How Celtic’s zonal marking failed against AC Milan

Kaka scores the opening goal as the Celtic defence look on. Picture Robert Perry
Kaka scores the opening goal as the Celtic defence look on. Picture Robert Perry
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AC MILAN defender Urby Emanuelson has expressed his surprise at Celtic’s defensive vulnerability at set pieces which led to a comfortable 3-0 win for the Italian side in Glasgow on Tuesday night.

Celtic were guilty of lamentable marking for Milan’s first two goals, scored by Kaka and Cristian Zapata, as they contributed to their own Champions League downfall.

It helped Milan record their first away victory in any competition this season and left them looking forward to a matchday six shoot-out at home to Ajax for the second Group H qualification place behind Barcelona.

“I’m surprised that in the end it was so comfortable against Celtic, really surprised,” said Emanuelson. “You imagine coming here and it being such a hard game, with Celtic’s reputation and with the big crowd, but we were able to take our chances and see the game out without a problem.

“It’s especially surprising to face a British team who lets you score from corner kicks not once, but twice.

“It’s not often you see that, because that’s an old British strength. Celtic are usually organised in that area and they have some very tall guys, so it was a bonus for us to be able to get through them so easily.

“But it wasn’t just about their mistakes. I think we showed our quality all over the pitch. We showed that we are Milan and will always be Milan.

“After we beat Celtic 2-0 in Milan in the first group game, we heard a lot of people from Celtic saying that they were the better side, that they should have got the result. That was up to them.

“All I know is that we did get the result and that’s what it’s all about at this level.

“Whatever they thought in September, though, no one can argue that we deserved to win this time – and I mean no one. It’s a great feeling, a great victory – it’s exactly what the team needed in the middle of a tough time.

“We’ve been in a really bad place after a bad run of form, feeling real pressure from the fans, so to get a result like this in Glasgow with a performance like this was really special.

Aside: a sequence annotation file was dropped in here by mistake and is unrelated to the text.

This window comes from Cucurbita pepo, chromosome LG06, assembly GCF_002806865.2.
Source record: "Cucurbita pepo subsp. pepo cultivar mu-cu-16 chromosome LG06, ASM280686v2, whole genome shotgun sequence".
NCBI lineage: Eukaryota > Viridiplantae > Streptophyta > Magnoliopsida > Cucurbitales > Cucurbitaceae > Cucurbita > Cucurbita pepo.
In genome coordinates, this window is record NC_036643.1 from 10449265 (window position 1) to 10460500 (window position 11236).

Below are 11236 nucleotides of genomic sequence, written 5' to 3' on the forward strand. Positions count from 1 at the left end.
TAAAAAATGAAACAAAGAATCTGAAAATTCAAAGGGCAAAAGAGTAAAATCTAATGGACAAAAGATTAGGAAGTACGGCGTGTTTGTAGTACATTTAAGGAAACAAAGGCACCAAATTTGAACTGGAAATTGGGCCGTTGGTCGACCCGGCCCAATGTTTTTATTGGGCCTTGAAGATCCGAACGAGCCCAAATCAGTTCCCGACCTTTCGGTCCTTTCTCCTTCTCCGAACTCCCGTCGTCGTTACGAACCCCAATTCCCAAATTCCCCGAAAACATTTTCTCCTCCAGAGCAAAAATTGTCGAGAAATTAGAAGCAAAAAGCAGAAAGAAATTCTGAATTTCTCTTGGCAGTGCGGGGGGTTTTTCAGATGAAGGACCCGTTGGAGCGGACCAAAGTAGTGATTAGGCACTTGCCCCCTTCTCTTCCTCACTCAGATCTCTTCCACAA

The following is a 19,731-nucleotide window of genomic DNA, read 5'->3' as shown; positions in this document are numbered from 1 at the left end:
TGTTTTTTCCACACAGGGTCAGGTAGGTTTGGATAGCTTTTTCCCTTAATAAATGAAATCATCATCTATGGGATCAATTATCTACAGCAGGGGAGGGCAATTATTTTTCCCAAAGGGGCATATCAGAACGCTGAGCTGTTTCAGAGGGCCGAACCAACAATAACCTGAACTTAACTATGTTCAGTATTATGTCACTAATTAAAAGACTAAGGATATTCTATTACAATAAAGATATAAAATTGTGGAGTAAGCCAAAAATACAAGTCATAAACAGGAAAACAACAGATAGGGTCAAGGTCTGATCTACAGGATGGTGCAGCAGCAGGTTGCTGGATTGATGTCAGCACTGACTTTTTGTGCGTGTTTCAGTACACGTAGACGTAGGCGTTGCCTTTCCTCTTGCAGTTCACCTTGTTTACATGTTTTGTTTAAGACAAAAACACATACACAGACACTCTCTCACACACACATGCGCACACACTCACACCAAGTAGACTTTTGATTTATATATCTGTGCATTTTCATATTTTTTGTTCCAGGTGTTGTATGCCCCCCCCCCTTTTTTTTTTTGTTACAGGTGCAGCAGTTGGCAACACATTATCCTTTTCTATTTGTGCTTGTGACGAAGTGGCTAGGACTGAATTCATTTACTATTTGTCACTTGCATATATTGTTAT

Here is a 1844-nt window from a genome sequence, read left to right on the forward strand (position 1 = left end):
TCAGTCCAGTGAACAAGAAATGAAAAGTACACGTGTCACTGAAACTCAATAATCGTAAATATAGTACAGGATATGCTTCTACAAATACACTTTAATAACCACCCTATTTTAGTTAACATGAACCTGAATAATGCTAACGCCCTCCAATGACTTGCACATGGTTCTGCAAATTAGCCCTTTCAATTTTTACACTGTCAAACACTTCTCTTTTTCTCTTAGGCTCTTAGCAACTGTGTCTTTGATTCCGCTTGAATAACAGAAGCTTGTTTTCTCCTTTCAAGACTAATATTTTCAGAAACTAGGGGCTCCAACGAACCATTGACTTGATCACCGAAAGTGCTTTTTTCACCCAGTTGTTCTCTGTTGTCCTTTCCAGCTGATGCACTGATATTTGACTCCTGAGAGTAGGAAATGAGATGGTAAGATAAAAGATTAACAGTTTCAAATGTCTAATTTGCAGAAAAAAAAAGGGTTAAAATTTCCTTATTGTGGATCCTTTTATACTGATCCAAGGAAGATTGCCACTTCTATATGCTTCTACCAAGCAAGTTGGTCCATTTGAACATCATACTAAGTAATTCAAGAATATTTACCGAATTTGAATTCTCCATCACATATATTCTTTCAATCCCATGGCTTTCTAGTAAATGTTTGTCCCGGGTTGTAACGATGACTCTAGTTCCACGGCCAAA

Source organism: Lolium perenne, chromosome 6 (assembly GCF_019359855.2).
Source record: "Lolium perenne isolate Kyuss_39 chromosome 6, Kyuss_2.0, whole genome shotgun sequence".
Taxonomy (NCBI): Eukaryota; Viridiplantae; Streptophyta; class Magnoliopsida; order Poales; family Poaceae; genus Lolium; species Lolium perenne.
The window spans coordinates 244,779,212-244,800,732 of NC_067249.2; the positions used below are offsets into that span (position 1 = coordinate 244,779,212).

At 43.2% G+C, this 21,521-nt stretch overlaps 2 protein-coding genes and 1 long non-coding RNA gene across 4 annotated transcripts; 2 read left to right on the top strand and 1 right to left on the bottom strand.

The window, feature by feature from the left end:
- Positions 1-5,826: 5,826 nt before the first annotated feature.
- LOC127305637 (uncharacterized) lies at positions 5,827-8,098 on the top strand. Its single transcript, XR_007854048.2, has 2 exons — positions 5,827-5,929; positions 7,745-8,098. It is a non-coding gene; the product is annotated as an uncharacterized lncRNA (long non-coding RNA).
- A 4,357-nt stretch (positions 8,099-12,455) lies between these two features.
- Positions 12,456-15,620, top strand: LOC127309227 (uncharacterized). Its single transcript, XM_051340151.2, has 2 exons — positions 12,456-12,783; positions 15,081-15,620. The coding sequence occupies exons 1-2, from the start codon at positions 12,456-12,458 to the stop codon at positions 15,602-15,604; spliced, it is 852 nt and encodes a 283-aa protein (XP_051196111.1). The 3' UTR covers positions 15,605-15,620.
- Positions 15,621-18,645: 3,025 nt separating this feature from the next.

“When you’re a club as big as Milan and you’re not winning, the fans can get very angry and I think everyone has seen their reaction lately. So it was really important that we got a big win soon.

“Now we have one more group game, at home, which we need to get through and then I believe we can kick on and show what we are made of.”

A number of football experts queued up to put the boot into Celtic’s zonal marking policy and England goalkeeper Fraser Forster in particular for his culpability in the first two goals conceded.

Scotland manager Gordon Strachan, himself a former Celtic manager, claimed that Neil Lennon’s men simply got it wrong.

“The thing about zonal marking is you have to keep your nerve and do not move until the ball is kicked,” he said.

“There was too much movement at the second goal and too much space between the [Celtic] players at the first.”

For former England manager Glenn Hoddle, however, it was the system that was flawed. “I hate zonal marking at corners,” he said. “You see, time and time again, teams having goals scored against them. I just can’t understand why clubs do that.”

Niall Quinn, the former Arsenal, Manchester City and Republic of Ireland striker, was even more scathing.

“With the zonal thing, it looks so bad when you get it wrong,” he said. “Celtic looked like four or five statues standing in a line. They were two aimless corners which should not have led to goals at the highest level.”

Sky analyst Davie Provan, a Celtic player for nine years, said: “You can blame it on zonal marking because everyone is static.

“They’re all marking their own little bit of space and there’s no movement. That is so disappointing.”

Neither Provan nor John Collins, another former Celtic player turned TV pundit, could understand why 6ft 7in Forster refused to leave his line and collect crosses, especially in advance of the opener.

“Surely Fraser Forster should be coming for this and getting a fist on it,” said Provan. “[Kaka’s] only four or five yards out when he gets his head on that. The keeper is entitled to think that, with so many defenders in front of him, somebody would attack it.

“But now and again the keeper has to come and accept a little bit more responsibility.”

Collins agreed. “I’ve got to see my keeper commanding that area,” he said. “Normally you would expect to see Milan players rushing in but Kaka was static.

“The goalkeeper sees him, the defenders see him and nobody takes responsibility to pick him up. I think the goalkeeper has to control that zone – he’s got to come and take that.”